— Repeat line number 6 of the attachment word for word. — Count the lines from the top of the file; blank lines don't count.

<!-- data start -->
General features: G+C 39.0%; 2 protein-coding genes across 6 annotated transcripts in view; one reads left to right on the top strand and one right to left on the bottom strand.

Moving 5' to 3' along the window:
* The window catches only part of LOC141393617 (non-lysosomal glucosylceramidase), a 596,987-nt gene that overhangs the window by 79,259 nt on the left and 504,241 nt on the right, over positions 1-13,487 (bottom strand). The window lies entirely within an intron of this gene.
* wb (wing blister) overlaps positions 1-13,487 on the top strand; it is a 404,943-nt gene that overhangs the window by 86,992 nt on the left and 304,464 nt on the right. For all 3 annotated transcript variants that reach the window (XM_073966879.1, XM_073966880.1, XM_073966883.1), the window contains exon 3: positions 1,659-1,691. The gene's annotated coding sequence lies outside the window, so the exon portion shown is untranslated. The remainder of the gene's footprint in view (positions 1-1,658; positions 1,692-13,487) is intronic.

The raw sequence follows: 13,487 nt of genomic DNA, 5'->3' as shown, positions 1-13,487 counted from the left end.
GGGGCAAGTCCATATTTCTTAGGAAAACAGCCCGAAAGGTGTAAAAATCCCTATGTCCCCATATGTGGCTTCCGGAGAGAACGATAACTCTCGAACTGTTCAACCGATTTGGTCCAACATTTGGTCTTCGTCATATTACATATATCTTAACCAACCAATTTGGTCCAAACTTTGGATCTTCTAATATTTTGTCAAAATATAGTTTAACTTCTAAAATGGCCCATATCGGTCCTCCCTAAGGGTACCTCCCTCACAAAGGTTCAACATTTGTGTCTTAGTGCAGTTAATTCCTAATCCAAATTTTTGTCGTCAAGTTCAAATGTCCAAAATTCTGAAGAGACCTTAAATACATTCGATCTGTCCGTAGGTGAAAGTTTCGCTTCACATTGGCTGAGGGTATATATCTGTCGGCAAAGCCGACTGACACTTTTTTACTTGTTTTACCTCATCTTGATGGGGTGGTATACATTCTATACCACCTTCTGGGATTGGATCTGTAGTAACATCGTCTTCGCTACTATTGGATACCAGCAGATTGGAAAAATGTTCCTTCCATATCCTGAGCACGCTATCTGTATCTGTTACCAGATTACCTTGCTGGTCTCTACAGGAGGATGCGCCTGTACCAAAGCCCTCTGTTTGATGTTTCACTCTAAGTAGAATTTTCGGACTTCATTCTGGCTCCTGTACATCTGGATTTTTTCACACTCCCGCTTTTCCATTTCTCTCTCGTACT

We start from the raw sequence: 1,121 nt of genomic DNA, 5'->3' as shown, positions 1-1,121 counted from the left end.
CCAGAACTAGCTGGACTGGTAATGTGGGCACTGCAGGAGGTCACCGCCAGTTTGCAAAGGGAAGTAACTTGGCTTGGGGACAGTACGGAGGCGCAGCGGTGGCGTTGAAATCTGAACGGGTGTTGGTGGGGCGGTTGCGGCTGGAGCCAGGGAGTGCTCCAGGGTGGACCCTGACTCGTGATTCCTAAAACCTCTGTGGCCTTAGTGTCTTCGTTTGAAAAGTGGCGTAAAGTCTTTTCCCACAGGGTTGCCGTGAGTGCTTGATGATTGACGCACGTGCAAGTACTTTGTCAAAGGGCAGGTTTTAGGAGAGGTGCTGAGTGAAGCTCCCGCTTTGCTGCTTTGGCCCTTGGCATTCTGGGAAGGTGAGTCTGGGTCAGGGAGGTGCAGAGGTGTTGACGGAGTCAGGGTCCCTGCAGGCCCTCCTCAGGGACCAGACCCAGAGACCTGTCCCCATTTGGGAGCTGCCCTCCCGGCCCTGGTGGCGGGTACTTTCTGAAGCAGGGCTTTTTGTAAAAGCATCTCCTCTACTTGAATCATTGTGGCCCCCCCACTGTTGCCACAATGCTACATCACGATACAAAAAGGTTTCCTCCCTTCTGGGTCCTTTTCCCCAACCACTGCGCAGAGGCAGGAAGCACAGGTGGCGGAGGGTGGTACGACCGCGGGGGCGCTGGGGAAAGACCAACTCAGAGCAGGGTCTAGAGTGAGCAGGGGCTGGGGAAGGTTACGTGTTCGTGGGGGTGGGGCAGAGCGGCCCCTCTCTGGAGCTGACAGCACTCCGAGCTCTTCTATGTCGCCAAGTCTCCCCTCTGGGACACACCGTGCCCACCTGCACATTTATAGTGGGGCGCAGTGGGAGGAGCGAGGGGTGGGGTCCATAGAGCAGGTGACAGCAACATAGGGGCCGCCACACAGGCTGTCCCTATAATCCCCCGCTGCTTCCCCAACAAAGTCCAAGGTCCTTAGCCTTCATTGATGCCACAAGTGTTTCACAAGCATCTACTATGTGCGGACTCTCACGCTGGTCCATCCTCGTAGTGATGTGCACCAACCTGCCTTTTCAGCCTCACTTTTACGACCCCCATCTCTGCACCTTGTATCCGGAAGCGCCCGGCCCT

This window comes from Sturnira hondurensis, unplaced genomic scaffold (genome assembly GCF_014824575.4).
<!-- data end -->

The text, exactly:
GGGGCAAGTCCATATTTCTTAGGAAAACAGCCCGAAAGGTGTAAAAATCCCTATGTCCCCATATGTGGCTTCCGGAGAGAACGATAACTCTCGAACTGTTCAACCGATTTGGTCCAACATTTGGTCTTCGTCATATTACATATATCTTAACCAACCAATTTGGTCCAAACTTTGGATCTTCTAATATTTTGTCAAAATATAGTTTAACTTCTAAAATGGCCCATATCGGTCCTCCCTAAGGGTACCTCCCTCACAAAGGTTCAACATTTGTGTCTTAGTGCAGTTAATTCCTAATCCAAATTTTTGTCGTCAAGTTCAAATGTCCAAAATTCTGAAGAGACCTTAAATACATTCGATCTGTCCGTAGGTGAAAGTTTCGCTTCACATTGGCTGAGGGTATATATCTGTCGGCAAAGCCGACTGACACTTTTTTACTTGTTTTACCTCATCTTGATGGGGTGGTATACATTCTATACCACCTTCTGGGATTGGATCTGTAGTAACATCGTCTTCGCTACTATTGGATACCAGCAGATTGGAAAAATGTTCCTTCCATATCCTGAGCACGCTATCTGTATCTGTTACCAGATTACCTTGCTGGTCTCTACAGGAGGATGCGCCTGTACCAAAGCCCTCTGTTTGATGTTTCACTCTAAGTAGAATTTTCGGACTTCATTCTGGCTCCTGTACATCTGGATTTTTTCACACTCCCGCTTTTCCATTTCTCTCTCGTACT